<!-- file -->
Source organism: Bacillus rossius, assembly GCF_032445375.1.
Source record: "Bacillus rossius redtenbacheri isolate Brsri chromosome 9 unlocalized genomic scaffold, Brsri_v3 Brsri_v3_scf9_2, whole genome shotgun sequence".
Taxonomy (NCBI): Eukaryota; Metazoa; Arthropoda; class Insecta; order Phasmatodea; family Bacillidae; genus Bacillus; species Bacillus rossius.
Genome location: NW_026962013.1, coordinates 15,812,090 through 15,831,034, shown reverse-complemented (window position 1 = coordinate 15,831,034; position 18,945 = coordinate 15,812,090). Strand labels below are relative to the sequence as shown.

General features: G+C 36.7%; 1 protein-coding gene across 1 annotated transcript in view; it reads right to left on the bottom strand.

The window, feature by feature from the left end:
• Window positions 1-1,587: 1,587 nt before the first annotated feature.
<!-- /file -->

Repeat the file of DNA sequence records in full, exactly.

Source organism: Bacillus rossius, assembly GCF_032445375.1.
Source record: "Bacillus rossius redtenbacheri isolate Brsri chromosome 9 unlocalized genomic scaffold, Brsri_v3 Brsri_v3_scf9_2, whole genome shotgun sequence".
Taxonomy (NCBI): Eukaryota; Metazoa; Arthropoda; class Insecta; order Phasmatodea; family Bacillidae; genus Bacillus; species Bacillus rossius.
Genome location: NW_026962013.1, coordinates 15,812,090 through 15,831,034, shown reverse-complemented (window position 1 = coordinate 15,831,034; position 18,945 = coordinate 15,812,090). Strand labels below are relative to the sequence as shown.

General features: G+C 36.7%; 1 protein-coding gene across 1 annotated transcript in view; it reads right to left on the bottom strand.

The window, feature by feature from the left end:
• Window positions 1-1,587: 1,587 nt before the first annotated feature.